More locals to adopt robots, automated assistants
Around 44.3% of South African consumers, and almost a third of consumers globally plan to buy artificial intelligence (AI) integrated home devices in the near future.
This is according to PwC's Global Consumer Insights survey, which found that almost a third (32%) of global consumers are looking into buying an AI device such as robots or automated assistants, surveillance cameras and so on, with retailers watching closely as voice commerce develops in the home.
The study assessed the shopping behaviour, habits and expectations of over 22 000 consumers in 27 countries, including 1 000 from SA.
While AI adoption in SA is at an early stage, the report reveals around 7.7% of local respondents (10% globally) already own AI devices, such as robots and automated personal assistants like Amazon Echo or Google Home, and 44.3% (32% globally) said they plan to buy one.
Interest in AI devices, according to the study, is strongest among local male consumers aged 18 to 34 who are looking for opportunities to spend money and enjoy new shopping experiences online using their AI-integrated mobile phones.
Anton Hugo, Retail and Consumer Industry Leader, PwC Africa, says: "While it is still early days, particularly in South Africa, the outlook for AI devices is promising. AI is moving rapidly into the retail and consumer sectors. Increasingly, more and more consumers globally are using so-called 'voice commerce' on home-based devices to replenish household supplies and groceries. The technology is also transforming logistics and delivery, as well as revolutionising how companies profile and segment customers."
The retail industry, according to the report, shows how the capabilities of machine learning are helping retailers to understand their customers better, connect with them and create superior customer experiences, hence mobile devices are gaining traction with shoppers.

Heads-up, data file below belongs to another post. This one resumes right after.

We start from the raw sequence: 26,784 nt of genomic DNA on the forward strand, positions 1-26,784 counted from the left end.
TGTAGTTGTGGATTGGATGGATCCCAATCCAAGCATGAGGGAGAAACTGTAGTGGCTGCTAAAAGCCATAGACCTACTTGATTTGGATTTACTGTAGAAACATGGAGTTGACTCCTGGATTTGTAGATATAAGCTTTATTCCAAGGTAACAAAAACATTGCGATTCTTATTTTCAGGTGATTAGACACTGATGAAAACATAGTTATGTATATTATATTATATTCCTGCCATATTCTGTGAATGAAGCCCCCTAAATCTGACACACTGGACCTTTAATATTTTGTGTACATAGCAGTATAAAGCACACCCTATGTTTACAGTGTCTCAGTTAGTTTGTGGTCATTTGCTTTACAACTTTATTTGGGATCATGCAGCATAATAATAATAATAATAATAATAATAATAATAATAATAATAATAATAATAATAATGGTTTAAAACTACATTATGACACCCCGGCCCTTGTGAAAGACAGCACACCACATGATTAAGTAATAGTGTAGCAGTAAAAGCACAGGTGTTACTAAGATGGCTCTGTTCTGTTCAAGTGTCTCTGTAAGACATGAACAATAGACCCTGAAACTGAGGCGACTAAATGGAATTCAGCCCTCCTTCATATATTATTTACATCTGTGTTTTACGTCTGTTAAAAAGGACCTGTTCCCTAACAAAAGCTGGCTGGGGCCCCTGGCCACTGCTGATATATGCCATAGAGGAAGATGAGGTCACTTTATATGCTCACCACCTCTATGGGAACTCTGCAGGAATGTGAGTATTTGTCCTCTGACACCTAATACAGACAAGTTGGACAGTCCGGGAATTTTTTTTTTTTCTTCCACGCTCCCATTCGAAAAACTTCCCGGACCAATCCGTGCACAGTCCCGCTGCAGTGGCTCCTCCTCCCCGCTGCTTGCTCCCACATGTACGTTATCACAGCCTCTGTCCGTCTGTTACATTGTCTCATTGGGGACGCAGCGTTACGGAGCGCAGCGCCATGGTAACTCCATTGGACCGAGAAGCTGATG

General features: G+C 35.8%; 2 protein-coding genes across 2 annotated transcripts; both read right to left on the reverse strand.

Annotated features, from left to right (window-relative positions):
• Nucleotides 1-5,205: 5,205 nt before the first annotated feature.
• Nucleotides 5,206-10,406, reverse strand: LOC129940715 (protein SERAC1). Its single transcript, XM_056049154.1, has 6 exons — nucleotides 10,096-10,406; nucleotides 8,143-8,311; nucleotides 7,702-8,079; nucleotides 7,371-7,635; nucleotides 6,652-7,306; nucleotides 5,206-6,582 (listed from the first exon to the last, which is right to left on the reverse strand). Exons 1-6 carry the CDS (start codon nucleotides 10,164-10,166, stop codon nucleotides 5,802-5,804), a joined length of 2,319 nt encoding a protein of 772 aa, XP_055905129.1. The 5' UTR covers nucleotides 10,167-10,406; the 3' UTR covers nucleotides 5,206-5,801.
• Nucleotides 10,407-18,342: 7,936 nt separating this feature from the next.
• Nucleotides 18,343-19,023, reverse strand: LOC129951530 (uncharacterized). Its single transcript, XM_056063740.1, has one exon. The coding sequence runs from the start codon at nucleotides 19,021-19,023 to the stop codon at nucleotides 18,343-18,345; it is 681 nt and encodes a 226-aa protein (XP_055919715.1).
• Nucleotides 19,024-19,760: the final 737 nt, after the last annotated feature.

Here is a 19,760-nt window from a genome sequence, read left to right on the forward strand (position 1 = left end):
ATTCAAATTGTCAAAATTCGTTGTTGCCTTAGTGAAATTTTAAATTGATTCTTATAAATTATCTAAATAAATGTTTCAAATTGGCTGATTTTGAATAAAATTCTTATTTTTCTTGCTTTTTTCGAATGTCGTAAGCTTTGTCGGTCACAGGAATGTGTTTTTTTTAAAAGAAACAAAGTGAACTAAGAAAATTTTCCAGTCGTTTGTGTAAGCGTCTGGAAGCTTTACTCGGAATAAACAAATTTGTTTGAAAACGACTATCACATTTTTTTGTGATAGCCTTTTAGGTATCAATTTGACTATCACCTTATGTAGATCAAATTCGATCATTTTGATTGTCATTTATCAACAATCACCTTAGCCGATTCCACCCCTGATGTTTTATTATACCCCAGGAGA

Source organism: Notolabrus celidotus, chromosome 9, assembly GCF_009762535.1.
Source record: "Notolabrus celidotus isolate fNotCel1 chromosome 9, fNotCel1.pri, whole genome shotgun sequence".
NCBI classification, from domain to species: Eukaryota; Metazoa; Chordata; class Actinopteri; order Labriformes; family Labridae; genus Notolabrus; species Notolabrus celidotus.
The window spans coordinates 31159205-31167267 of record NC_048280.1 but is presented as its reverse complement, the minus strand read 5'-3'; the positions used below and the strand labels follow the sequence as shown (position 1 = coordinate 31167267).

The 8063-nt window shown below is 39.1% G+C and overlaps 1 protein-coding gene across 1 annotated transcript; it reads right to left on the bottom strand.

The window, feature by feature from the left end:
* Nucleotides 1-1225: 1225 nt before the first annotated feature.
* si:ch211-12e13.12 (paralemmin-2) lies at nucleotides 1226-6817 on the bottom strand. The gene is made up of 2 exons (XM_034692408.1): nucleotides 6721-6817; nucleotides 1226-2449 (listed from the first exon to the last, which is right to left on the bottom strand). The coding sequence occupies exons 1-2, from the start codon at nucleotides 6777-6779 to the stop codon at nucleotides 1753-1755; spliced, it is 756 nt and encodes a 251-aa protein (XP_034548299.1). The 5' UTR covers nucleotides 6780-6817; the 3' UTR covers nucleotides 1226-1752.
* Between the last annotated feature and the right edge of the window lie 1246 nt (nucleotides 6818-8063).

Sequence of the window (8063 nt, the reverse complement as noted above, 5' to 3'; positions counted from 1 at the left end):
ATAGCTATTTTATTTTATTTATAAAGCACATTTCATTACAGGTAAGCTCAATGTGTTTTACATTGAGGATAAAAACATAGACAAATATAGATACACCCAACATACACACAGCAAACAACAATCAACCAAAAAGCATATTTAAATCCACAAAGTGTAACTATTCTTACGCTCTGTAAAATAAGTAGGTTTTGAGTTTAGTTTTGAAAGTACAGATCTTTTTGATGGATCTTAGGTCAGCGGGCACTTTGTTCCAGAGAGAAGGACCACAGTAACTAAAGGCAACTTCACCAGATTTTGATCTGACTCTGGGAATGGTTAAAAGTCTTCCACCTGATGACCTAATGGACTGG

Mobile purchasing has more than doubled globally in six years to 17% of all shopping, and is likely to soon overtake computer purchases (20%), which now account for only one in five purchases made. Convenience is also playing a part, with half of all respondents using smartphones to pay for purchases in store.
"The survey results clearly indicate that online shopping is catching on rapidly with South African consumers," Hugo comments. Thirty-three percent of South African shoppers buy products online on a monthly basis. In addition, 23.8% of South African consumers buy products online using their mobile phone/smartphone.
A study conducted by World Wide Worx in partnership with enterprise software company Syspro, reveals South African corporates are at a high-tech watershed - they are poised to embrace emerging technologies such as machine learning to gain a competitive edge.
"While only 13% of enterprise IT decision-makers said that they currently use big data and machine learning, a further 55% said they would adopt these technologies in the near future. Robotics has been deployed in only 6% of companies surveyed, but a further 45% said it was in their plans, notes the report. Those with no plans to adopt robotics have cited cost as the main reason," reveals the study.
Paul Daugherty, CTO at Accenture, says AI will transform business in ways we've not seen since the impact of computer technology in the late 20thcentury.
"The combinatorial effect of AI, cloud, sophisticated analytics and other technologies is already starting to change how work is done by humans and computers, and how organisations interact with consumers in startling ways. Our research demonstrates that as AI matures, it can propel economic growth and potentially serve as a powerful remedy for stagnant productivity and labour shortages of recent decades," asserts Daugherty.
International Data Corporation's Worldwide Semi-annual Cognitive Artificial Intelligence Systems Spending Guide says with many industries aggressively investing in cognitive and AI solutions, global spending is forecast to reach $57.6 billion in 2021.
According to a Gartner report, AI is generating multiple disruptive forces that are reshaping the way people interact with their personal devices such as smartphones, connected home devices, vehicles and wearables.
Forrester's Prediction 2018: The Honeymoon for AI is Over found AI will be responsible for decision-making and real-time instructions at 20% of global organisations in 2018.
"This year, one in five firms will trust AI to make business decisions and recommendations for both employees and customers. Systems will even suggest what to offer customers, what terms to offer suppliers, and issue instructions to staff. Data-driven decision making will grow considerably over the next 12 months."